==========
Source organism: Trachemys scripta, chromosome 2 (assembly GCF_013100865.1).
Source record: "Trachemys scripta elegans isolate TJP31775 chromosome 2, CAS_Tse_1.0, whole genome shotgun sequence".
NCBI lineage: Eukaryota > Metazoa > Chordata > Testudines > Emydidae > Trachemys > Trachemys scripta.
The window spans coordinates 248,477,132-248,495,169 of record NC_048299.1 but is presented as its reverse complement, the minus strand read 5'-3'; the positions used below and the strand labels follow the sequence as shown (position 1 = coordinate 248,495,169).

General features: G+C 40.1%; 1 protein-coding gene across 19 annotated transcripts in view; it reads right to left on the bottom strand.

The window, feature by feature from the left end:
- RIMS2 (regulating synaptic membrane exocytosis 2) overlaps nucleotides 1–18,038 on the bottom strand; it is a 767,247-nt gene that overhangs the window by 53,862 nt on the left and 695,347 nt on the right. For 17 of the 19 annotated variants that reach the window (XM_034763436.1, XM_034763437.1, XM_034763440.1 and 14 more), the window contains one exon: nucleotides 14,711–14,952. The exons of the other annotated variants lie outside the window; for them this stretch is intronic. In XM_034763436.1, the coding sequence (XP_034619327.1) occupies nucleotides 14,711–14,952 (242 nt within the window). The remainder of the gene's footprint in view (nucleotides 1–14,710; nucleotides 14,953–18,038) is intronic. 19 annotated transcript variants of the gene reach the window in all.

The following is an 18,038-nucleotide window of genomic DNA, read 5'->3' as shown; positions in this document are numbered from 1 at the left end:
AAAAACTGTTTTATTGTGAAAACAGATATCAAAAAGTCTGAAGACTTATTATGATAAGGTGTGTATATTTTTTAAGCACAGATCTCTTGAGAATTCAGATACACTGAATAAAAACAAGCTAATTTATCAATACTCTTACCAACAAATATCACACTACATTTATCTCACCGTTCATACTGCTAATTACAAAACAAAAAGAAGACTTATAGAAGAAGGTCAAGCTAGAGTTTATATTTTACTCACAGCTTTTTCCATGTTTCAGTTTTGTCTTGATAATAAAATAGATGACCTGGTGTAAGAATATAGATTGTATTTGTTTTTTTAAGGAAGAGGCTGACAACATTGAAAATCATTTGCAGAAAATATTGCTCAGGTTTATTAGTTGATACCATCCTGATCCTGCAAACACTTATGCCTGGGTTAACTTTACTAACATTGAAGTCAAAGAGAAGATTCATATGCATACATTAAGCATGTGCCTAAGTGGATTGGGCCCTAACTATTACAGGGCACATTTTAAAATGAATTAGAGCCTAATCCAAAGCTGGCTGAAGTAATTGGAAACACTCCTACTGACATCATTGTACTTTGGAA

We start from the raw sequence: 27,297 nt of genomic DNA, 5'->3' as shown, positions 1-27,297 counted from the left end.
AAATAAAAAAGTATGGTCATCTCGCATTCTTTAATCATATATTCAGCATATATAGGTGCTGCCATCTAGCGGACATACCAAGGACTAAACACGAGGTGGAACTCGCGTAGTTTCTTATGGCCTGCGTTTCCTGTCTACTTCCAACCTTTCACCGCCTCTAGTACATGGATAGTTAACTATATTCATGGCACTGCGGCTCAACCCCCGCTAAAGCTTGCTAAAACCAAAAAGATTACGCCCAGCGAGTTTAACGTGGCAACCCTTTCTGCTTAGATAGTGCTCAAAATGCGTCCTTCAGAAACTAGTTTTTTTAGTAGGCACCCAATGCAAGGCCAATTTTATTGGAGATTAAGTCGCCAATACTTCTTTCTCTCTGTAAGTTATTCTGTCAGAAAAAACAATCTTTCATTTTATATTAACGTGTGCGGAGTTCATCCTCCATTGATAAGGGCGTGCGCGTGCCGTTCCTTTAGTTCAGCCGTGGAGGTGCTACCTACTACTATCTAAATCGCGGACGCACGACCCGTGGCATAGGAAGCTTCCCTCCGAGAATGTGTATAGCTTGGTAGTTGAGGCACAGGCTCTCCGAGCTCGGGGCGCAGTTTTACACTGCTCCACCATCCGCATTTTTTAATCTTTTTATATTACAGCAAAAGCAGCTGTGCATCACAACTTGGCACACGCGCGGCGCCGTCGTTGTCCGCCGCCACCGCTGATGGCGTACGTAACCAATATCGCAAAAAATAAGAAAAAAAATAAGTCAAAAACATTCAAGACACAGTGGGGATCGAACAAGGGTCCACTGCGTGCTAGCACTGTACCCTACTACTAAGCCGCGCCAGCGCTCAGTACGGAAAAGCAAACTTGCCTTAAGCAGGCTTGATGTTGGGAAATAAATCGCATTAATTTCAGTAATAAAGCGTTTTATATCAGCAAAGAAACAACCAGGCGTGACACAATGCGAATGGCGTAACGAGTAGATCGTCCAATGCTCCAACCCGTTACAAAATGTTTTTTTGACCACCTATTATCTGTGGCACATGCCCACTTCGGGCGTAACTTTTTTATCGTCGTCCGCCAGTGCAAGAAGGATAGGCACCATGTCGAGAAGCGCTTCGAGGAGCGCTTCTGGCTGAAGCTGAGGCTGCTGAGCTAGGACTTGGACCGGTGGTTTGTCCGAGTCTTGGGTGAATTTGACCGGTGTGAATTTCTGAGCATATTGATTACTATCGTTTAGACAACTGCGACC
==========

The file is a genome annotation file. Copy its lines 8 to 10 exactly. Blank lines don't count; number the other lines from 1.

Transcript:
The following is an 18,038-nucleotide window of genomic DNA, read 5'->3' as shown; positions in this document are numbered from 1 at the left end:
AAAAACTGTTTTATTGTGAAAACAGATATCAAAAAGTCTGAAGACTTATTATGATAAGGTGTGTATATTTTTTAAGCACAGATCTCTTGAGAATTCAGATACACTGAATAAAAACAAGCTAATTTATCAATACTCTTACCAACAAATATCACACTACATTTATCTCACCGTTCATACTGCTAATTACAAAACAAAAAGAAGACTTATAGAAGAAGGTCAAGCTAGAGTTTATATTTTACTCACAGCTTTTTCCATGTTTCAGTTTTGTCTTGATAATAAAATAGATGACCTGGTGTAAGAATATAGATTGTATTTGTTTTTTTAAGGAAGAGGCTGACAACATTGAAAATCATTTGCAGAAAATATTGCTCAGGTTTATTAGTTGATACCATCCTGATCCTGCAAACACTTATGCCTGGGTTAACTTTACTAACATTGAAGTCAAAGAGAAGATTCATATGCATACATTAAGCATGTGCCTAAGTGGATTGGGCCCTAACTATTACAGGGCACATTTTAAAATGAATTAGAGCCTAATCCAAAGCTGGCTGAAGTAATTGGAAACACTCCTACTGACATCATTGTACTTTGGAA

We start from the raw sequence: 27,297 nt of genomic DNA, 5'->3' as shown, positions 1-27,297 counted from the left end.